A Big Slice Of Apple PIE

15 Nov 2011

Steve Jobs is gone and the world’s press and pundits are rightfully paying their respects, lauding on him with comparisons to Edison and Einstein.  He was a re-inventor par excellence and kudos to him for reviving a moribund company in 1997 and turning it into the amazing giant it is today.  Jobs accomplishments are arguably the most successful second act in business ever, and most every one is now talking about Apple as innovator and product leader that got them to where they are today.

We actually believe there is another significant reason for Apple’s outsized success, one that is not talked about enough and is most often overlooked: the post purchase experience inherent in all Apple products.

Think about it.  If Apple shipped an insanely great product that was innovative, the technical specs were attractive, etc. but the post-purchase experience didn’t live up to your expectations, wouldn’t you be extremely disappointed?  Remember Fiat?  Great car but always in the shop (who could forget the acronym Fiat drivers lamented: Fix It Again Tony?)  Imagine if Apple didn’t deliver post purchase?

Consider for a moment the consumption lifecycle of any product or service.   Let’s define the starting point as you purchasing /acquiring said product and ending point is of you disposing of it.  We call this consumption lifecycle of any product or service the Product Interaction Experience (or PIE). It consists of six consecutive steps.

Now lets take a look at Apple in the context of PIE:

Step 1 – Purchase and Acquisition: you can purchase online or via an Apple store.  Apple makes it extraordinarily easy to purchase via either channel, In fact, purchase is now multi-channel – you can now purchase online and pick up at a store.  The purchase process is handled by store associates who are not on a sales commission and have excellent product knowledge.  If they don’t know an answer, they don’t fake it.   Apple products are simply extremely easy to purchase.  BTW, I’ve never heard of anyone mention Fry’s Electronics and “excellent product knowledge” in the same sentence!

Step 2 – Discovery & Setup: unpacking an Apple product is elegant and minimalist compared to so many other competing products.  Setting up an Apple product is not only painless, it’s exciting.  Steve Jobs used to pay critical attention to how much it took to close a product box; how the box opened itself is made overtly simplistic, yet design centric.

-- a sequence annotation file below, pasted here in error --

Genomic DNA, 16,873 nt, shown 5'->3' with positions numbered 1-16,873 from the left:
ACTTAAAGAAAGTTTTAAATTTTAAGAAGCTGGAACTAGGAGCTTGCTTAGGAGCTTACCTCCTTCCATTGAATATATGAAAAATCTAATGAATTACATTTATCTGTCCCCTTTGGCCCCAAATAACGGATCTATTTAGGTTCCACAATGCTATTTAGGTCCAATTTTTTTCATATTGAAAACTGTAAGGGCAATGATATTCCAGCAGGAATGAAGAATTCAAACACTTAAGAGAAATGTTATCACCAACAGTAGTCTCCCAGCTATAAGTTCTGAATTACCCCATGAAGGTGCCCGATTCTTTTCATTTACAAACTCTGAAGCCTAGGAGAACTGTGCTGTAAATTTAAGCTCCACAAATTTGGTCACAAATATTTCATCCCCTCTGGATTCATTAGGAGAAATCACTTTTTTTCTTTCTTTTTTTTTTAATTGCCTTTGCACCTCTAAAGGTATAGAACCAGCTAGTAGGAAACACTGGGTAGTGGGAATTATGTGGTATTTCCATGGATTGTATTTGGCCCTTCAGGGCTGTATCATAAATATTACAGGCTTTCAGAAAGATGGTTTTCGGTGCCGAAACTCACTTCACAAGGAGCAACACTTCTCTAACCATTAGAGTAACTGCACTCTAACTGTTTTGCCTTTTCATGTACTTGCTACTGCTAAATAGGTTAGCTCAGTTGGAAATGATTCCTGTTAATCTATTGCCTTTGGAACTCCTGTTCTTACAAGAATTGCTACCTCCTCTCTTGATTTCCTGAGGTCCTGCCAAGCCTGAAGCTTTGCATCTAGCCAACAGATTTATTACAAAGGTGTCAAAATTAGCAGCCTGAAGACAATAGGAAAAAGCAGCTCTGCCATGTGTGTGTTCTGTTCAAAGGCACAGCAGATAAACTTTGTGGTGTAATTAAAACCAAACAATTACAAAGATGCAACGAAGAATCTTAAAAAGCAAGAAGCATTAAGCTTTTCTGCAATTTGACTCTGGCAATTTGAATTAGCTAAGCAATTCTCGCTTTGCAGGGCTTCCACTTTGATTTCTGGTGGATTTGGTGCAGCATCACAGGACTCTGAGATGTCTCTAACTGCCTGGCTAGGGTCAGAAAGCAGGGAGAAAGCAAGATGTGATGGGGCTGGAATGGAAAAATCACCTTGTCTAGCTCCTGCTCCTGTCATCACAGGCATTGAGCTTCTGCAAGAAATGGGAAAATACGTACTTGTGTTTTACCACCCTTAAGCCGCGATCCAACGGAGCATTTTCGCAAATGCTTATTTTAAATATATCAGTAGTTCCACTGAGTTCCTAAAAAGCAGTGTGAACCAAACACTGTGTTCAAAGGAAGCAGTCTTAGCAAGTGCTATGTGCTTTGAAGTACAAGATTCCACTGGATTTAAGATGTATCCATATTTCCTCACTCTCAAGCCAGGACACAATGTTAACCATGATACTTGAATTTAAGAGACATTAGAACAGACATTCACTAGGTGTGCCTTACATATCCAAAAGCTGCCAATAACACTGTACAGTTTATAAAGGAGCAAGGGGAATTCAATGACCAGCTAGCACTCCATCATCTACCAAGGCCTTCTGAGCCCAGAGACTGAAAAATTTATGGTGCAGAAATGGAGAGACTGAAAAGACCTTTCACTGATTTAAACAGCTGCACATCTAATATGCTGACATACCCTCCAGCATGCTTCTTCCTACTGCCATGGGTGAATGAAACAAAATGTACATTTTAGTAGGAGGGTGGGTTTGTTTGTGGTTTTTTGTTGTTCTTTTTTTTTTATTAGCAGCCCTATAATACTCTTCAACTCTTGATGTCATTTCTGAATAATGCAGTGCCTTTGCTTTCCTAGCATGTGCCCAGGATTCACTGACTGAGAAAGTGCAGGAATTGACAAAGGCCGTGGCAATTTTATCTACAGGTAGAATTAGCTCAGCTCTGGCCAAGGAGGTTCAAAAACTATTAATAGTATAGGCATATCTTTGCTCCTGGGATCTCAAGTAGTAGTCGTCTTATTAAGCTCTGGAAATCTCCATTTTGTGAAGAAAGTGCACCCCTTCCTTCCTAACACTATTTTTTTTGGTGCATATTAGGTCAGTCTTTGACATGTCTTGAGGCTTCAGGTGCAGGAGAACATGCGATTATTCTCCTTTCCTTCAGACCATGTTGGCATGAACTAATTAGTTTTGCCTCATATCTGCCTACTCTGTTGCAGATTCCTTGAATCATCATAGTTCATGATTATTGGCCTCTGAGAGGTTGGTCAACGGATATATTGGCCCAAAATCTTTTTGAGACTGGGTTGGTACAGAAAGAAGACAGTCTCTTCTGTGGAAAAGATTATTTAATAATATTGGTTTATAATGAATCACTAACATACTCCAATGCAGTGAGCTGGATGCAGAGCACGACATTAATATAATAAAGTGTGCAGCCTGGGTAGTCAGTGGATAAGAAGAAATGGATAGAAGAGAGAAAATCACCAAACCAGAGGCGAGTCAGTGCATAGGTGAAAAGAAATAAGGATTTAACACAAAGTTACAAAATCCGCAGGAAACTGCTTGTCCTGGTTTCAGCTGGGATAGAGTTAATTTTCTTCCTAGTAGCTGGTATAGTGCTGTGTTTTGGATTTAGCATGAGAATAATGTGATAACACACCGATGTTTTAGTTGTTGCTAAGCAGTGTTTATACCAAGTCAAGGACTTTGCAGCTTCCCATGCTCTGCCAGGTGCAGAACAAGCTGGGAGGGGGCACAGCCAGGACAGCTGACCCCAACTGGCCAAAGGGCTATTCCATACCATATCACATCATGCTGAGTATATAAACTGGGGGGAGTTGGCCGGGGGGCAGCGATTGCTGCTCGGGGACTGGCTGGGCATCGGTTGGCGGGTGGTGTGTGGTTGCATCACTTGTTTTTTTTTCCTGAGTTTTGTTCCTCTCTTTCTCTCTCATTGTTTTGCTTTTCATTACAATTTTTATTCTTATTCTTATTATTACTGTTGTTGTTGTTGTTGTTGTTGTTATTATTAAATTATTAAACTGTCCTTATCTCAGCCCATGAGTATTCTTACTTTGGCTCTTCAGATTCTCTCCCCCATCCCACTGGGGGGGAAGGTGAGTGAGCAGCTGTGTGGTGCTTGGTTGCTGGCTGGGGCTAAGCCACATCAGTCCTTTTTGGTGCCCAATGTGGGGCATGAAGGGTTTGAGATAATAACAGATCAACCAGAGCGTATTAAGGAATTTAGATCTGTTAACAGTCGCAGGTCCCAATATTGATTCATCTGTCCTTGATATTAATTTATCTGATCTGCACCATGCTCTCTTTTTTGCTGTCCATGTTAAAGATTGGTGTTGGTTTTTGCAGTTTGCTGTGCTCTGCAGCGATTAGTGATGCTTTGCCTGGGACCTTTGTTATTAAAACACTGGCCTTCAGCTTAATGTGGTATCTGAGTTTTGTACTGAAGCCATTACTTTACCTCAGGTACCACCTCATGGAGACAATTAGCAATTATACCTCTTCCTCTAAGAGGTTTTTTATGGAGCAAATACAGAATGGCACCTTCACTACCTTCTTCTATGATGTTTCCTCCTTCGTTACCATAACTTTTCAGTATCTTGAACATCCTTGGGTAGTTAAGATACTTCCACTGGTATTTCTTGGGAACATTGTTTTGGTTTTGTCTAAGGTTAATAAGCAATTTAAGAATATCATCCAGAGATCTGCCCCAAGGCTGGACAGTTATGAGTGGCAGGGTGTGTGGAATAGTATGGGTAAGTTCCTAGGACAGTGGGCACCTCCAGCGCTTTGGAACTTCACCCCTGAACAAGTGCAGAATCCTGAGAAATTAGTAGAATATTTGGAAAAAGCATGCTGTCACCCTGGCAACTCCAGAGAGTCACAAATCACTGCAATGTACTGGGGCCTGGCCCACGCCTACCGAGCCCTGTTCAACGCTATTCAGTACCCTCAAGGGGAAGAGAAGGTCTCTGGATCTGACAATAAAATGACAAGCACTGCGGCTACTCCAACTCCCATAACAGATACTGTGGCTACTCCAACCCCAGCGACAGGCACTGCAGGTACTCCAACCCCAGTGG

Step 3 – Consumption/Usage: Apple products are renowned for being easy to use. Apple has managed to somehow let me build an emotional connection between “my” MacBook or my iPhone and me. Most of the interaction with any Apple’s product is pleasurable and often “magic”.

Step 4 – Maintain/Support: If you have a technical problem with an Apple product it’s usually resolved with a quick online search.  If you do require a real person to interact with, it’s as easy as making a reservation with a Genius at one of their retail stores.  I’ve always been amazed with this service.  It’s quick, it always exceeds expectations and it’s free. Apple will not hesitate to replace a defective product with a brand new one if they can’t fix it.

Step 5 – Expand/Upgrade: Apple operating systems has a built in, easy to use software update service.  They are efficient, unambiguous and simply work.  Ever try to permanently move data/files from one Mac to another?  Apple’s Migration Assistant is an amazing application that I used once to painlessly move all data/apps from one Mac to another.  Painless.  Took less than 30 minutes when I had to do it recently and was very easy to understand.

Step 6 – Disposal: Apple has a great recycling program.  Did you know you can actually get an Apple gift card for disposing of your obsolete product with Apple? Even if it is not an Apple product. Yes, Apple will even take your old Dell laptop and give you an Apple credit for it.

We believe a critical component to Apple’s success can be explained with Product Interaction Experience (PIE). If Apple simply built insanely great products, but those products were then difficult to consume throughout their lifetime, we believe it would result in less customer satisfaction and thus slower growth and market adoption.    Apple has done the opposite.  Every step of PIE for Apple is frictionless, quite magical and very easy to interact with.   We believe it’s a key reason for Apple’s market place success and corresponding dramatic growth.

A few things to think through…  So what does PIE look like at your company?   Who ‘owns’ it?  What aspects of your PIE are bottlenecks and thus preventing further growth?  Where is your competitors PIE eating your lunch and what are you doing about it?  Can you objectively identify and measure your PIE vis-à-vis all your competitors?

You could say Steve Jobs got it right by offering up a great piece of Apple PIE!

Up and Right!

1 Comment for this entry

  • Jay Wagman says:

    Excellent points. One other thing is always missed is his organization without silos. Every function from product design, supply chain, engineering, customer contact and relations, etc. are tied together for each product category and cross products. This allows for quicker product launches and those easy to use products and buying experience you mention. In the early 90’s Re engineering came to favor but most firms did not truly create seamless organization sand reinvent themselves to be nimble. Steve understood that and as a result each product’s profitably far exceeds their competitors.

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